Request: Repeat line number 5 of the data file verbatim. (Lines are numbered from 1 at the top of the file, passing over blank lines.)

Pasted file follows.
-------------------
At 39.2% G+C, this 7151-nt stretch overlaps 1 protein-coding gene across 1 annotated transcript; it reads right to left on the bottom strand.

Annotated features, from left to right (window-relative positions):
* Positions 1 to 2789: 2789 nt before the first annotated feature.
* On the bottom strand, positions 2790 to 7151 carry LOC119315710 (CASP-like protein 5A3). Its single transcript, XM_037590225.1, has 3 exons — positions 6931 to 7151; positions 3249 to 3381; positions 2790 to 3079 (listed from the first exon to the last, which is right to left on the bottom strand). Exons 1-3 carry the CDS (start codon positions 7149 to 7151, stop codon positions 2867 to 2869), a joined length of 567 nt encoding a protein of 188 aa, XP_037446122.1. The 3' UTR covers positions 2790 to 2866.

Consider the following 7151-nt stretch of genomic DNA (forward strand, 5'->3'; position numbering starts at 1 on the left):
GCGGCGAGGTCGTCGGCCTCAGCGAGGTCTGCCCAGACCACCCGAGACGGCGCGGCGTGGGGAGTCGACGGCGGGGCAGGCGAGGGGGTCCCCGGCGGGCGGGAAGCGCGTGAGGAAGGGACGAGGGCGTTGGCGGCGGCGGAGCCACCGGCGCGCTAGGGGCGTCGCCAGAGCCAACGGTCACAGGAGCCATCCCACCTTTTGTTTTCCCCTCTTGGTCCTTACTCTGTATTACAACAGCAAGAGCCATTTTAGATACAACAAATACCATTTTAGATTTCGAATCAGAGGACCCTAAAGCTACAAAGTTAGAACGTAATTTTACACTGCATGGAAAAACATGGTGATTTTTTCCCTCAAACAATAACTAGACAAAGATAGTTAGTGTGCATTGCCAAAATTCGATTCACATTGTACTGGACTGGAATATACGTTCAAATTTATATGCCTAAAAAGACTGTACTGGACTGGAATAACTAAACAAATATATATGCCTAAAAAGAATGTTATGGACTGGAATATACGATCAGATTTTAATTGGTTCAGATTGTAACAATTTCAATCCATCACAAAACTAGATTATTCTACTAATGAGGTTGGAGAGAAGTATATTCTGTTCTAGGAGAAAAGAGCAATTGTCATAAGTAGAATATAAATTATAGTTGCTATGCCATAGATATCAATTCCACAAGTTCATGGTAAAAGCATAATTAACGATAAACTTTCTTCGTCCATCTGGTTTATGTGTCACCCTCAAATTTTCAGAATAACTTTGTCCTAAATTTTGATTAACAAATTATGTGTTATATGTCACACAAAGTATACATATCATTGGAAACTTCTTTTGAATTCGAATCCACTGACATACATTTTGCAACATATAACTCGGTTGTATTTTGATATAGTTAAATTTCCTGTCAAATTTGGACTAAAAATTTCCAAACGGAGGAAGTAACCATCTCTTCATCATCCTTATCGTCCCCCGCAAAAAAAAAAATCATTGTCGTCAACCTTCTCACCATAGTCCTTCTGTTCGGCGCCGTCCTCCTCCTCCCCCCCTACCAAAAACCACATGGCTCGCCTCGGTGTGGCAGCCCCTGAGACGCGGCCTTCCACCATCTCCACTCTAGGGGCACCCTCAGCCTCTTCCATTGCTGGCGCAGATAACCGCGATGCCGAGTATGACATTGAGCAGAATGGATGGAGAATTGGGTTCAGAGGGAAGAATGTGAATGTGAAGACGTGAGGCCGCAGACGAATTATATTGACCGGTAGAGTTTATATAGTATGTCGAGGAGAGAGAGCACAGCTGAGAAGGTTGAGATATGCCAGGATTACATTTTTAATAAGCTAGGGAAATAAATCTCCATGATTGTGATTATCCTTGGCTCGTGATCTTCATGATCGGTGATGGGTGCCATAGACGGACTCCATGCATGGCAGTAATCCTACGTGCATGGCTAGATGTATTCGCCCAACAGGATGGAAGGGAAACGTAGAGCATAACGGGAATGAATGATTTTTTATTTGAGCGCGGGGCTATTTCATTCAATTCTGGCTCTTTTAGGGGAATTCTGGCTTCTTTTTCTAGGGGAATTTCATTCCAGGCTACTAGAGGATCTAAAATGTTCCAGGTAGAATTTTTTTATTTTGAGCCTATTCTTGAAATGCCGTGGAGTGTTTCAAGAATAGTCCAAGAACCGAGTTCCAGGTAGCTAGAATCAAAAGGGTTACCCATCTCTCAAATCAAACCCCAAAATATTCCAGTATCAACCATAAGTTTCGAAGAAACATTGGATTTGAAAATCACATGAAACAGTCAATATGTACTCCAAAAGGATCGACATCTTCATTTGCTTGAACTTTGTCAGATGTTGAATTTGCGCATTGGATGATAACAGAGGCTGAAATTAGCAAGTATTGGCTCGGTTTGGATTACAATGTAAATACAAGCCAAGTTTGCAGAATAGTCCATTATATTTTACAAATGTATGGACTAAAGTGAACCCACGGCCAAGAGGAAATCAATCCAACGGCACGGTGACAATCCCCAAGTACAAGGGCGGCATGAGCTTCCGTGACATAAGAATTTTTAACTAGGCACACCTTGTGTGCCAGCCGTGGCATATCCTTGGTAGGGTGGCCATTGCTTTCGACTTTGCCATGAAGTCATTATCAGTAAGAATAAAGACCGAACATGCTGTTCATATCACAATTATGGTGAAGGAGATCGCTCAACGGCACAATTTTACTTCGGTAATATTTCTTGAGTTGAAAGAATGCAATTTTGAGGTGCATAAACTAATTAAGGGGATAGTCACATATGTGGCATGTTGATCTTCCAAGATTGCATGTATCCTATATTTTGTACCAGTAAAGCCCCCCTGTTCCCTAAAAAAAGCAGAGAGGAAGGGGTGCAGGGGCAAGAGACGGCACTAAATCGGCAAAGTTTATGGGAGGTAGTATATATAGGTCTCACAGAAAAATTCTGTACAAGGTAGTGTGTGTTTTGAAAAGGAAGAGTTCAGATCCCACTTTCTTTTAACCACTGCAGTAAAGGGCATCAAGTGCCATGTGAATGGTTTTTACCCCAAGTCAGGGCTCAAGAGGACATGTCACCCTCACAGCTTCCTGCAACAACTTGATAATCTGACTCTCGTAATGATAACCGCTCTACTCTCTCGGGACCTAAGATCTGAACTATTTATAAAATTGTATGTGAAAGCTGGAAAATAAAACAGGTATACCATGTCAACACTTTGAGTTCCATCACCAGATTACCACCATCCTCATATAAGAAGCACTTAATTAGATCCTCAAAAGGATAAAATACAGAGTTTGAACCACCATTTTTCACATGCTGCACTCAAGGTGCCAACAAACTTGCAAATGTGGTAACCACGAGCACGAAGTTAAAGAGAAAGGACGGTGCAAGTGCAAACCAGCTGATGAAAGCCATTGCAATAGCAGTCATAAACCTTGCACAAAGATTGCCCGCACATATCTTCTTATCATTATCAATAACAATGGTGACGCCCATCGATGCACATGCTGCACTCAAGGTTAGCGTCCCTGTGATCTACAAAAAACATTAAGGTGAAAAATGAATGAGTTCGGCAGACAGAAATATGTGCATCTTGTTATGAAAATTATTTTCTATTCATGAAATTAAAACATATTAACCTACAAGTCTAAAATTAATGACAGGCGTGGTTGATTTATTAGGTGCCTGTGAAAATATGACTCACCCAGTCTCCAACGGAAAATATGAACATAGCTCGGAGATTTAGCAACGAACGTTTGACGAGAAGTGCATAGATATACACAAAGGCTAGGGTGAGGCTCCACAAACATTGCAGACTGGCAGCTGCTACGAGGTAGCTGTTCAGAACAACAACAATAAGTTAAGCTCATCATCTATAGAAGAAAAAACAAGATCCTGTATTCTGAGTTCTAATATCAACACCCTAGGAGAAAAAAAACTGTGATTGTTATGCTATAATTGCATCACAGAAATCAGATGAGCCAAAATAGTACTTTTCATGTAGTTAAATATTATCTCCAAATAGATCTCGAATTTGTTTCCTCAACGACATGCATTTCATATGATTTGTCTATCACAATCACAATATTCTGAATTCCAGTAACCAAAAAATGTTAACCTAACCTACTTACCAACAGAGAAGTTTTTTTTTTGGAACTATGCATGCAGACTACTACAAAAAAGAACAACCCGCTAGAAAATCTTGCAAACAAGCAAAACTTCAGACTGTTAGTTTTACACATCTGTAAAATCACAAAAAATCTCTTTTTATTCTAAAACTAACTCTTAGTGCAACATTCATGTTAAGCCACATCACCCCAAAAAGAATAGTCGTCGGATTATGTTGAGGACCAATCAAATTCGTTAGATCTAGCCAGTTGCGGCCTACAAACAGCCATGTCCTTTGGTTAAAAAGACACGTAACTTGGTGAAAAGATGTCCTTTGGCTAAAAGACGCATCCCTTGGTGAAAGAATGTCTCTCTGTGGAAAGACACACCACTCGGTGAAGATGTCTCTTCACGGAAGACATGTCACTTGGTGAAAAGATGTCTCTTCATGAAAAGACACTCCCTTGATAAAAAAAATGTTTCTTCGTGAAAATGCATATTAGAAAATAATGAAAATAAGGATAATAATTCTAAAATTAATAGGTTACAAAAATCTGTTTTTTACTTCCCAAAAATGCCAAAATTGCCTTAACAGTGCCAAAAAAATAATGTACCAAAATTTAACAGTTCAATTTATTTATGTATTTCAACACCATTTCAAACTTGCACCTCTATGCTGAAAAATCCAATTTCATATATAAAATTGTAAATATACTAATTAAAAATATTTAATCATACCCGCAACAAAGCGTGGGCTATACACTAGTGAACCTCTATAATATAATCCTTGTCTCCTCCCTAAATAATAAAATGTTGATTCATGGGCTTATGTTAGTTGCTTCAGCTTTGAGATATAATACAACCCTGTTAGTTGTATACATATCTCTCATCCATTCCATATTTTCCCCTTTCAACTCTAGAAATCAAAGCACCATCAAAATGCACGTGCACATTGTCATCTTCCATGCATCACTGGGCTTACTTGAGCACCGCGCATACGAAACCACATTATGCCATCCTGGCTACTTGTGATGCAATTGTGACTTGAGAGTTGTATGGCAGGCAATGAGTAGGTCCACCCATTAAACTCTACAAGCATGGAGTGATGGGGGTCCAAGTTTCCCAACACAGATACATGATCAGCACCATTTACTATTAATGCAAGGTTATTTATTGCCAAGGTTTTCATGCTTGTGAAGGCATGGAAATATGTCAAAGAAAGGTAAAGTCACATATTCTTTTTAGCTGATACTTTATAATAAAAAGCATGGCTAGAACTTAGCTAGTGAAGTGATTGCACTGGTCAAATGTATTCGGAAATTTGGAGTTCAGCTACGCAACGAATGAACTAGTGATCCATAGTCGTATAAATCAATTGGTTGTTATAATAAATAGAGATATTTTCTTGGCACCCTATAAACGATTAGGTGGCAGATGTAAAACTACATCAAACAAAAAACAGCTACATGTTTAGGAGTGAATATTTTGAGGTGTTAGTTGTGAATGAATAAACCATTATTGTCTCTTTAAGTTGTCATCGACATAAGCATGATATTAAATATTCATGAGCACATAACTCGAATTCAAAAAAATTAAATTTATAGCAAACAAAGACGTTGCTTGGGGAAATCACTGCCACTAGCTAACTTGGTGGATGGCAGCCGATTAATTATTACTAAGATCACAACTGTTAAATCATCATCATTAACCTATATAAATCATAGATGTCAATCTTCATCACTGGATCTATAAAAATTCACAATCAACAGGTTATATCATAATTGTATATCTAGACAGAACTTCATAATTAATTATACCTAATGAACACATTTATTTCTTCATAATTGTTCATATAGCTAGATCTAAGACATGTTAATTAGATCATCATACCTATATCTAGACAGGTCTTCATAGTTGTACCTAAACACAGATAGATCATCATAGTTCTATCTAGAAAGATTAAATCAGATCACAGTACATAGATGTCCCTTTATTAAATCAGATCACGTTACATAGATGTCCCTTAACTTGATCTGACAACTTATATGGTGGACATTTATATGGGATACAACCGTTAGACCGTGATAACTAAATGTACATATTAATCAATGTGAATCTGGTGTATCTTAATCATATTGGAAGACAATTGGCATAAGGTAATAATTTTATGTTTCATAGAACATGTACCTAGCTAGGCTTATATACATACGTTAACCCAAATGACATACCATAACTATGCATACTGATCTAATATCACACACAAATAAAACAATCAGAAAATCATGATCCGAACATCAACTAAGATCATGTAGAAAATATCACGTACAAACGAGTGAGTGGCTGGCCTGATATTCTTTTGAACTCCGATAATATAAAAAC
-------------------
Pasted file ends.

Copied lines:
Consider the following 7151-nt stretch of genomic DNA (forward strand, 5'->3'; position numbering starts at 1 on the left):